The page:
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The Secret Lives Of Deer

May 1, 2019

Passamaquoddy Wildlife Department's John Sewell surveys a patch of the community forest.

It’s no secret that deer populations in northern and Downeast Maine have struggled in recent decades.  Changes in land use and forest management objectives, and pressure from predators, have degraded habitat quality for deer and reduced populations to a fraction of their abundance in the early and mid-twentieth century.  Since its first land purchase in 2005, Downeast Lakes Land Trust has tailored its land management practices to benefit the wildlife of the Downeast Lakes region, and deer, as a species that figures prominently in local culture and the recreation-based economy, have been a particular focus of management efforts.  For these reasons, the white-tailed deer was identified as one of the Focus Species highlighted in DLLT’s Focus Species Forestry Plan.  Forestry practices rooted in science and informed by traditional local knowledge, often with financial and technical support from agencies such as the Maine Department of Inland Fisheries and Wildlife and the Natural Resources Conservation Service, have been implemented widely in the Downeast Lakes Community Forest, where more than 14,000 acres have been designated as focus areas for deer.

PWD’s Justin Socobasin delivering the tranquilizer reversal prior to release.

Now, DLLT is working in partnership with the Passamaquoddy Wildlife Department (PWD) to study how deer travel through the forests and lakes of the region, and where crucial habitat can be protected or enhanced to benefit deer populations. The Passamaquoddy Tribe began this research in 2017 when, supported by a Tribal Wildlife Grant from the U.S. Fish and Wildlife Service, tribal biologists fitted 20 deer wintering at Indian Township with GPS tracking collars.  The collars enabled the department to follow the movement of deer out of their wintering areas and into summer fawning and fawn-rearing habitat throughout the Downeast Lakes region, offering valuable insights into the behavior of the local deer herd.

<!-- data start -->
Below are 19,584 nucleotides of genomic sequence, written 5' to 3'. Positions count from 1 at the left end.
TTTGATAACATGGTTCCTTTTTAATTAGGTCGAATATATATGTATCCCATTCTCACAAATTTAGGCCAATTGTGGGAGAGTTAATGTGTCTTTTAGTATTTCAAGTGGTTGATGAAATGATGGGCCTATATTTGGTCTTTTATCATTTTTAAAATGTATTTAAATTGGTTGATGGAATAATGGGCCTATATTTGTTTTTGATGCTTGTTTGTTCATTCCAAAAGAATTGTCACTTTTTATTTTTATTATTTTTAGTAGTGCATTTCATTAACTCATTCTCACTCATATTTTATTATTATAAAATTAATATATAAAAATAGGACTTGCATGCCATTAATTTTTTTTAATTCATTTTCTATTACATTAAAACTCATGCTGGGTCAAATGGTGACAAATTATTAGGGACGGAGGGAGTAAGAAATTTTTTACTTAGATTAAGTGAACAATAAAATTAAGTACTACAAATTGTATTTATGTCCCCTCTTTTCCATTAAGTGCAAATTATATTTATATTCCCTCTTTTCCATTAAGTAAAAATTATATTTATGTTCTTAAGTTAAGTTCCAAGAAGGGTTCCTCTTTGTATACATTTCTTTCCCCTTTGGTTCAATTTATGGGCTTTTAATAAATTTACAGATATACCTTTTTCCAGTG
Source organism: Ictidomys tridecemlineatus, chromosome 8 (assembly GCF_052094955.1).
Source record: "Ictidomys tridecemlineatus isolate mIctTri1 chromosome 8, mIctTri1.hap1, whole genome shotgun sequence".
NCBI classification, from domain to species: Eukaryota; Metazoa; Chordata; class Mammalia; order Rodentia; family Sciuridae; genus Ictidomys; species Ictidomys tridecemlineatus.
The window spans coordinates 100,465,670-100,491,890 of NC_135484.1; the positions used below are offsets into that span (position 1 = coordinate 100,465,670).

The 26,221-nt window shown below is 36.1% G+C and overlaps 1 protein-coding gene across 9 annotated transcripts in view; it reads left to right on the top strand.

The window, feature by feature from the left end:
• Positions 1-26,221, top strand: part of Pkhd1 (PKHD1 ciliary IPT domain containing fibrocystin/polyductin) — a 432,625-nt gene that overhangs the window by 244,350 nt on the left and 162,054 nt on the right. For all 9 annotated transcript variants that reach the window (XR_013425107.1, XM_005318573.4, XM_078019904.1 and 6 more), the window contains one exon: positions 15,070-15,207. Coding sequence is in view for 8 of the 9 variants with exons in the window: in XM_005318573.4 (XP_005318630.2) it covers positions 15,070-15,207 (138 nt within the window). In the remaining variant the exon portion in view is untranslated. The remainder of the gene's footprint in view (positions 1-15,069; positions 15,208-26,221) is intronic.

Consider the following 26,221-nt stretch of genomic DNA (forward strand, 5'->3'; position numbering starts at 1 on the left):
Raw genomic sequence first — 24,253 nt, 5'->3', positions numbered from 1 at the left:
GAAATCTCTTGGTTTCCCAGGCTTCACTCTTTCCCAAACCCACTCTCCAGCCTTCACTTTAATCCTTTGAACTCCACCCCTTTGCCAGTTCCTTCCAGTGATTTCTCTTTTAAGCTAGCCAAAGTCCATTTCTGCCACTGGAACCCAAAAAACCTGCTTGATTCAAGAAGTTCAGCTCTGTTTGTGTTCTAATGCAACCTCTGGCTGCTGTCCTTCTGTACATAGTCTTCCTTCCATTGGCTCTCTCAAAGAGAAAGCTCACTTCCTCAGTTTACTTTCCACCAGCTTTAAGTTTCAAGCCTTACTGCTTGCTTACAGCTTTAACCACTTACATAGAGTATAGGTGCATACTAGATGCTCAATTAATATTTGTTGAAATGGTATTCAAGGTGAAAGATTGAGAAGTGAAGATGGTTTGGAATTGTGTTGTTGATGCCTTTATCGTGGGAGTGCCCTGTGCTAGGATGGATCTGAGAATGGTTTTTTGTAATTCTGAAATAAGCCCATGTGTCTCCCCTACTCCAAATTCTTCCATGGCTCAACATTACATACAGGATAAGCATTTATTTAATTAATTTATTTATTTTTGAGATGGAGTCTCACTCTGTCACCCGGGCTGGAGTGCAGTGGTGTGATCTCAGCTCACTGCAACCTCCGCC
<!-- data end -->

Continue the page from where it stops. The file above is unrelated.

Building upon the Passamaquoddy’s experience in the initial year of the study, DLLT has purchased two GPS tracking collars, which were deployed in Grand Lake Stream by DLLT and PWD staff in February 2019.  Two mature does were sedated using chemical tranquilizers, fitted with collars and plastic ear tags, and released back into the forest, none the worse for wear.  Trained biologists ensured the safety of the deer at all times, and the entire handling procedure was accomplished in less than 30 minutes per deer.  Already, the data collected from the collars is providing a fascinating depiction of the lives of deer in and around Grand Lake Stream in the wintertime, and local residents have enjoyed occasional glimpses of the two collared does as they visit backyards and woodlots all around town.  Soon, these deer will head into the community forest to find greener pastures for the summer, and it is hoped that they will each birth fawns, providing further insight into habitat selection for this crucial, and vulnerable, stage of their life cycle.

From left to right, DLLT’s Ernest Carle and David Montague with a doe before the release.

“This project will provide valuable information to forest managers in the region,” said DLLT President and CEO David Montague.  “It will help us to improve our habitat management techniques and positively affect deer populations in the long term.  We’re happy to partner with the Passamaquoddy Tribe, building upon their innovative wildlife research and working together to improve the management of a truly beloved wildlife species in Downeast Maine.”

The results of this joint project will be shared with the Northeast Deer Research Partnership, a coalition of researchers from universities, government agencies, tribal governments, and industry land managers from across New Brunswick and Maine.  The Partnership seeks to gain a greater understanding of the factors influencing the deer population in New Brunswick and Maine, both areas where many would like to see more deer in the deep woods.  Through the Partnership, the data from the Downeast Lakes will be evaluated alongside similar research from Northern Maine and New Brunswick, assisting state, provincial, and tribal wildlife biologists in their efforts to manage deer populations responsibly.

DLLT and PWD already are planning to expand the deer collaring work in 2020, pooling resources to deploy more GPS collars in Grand Lake Stream and Indian Township to support enhanced habitat management in the region.  Through these and other efforts, we can all look forward to a future when Downeast deer herds will return to their historically robust population levels.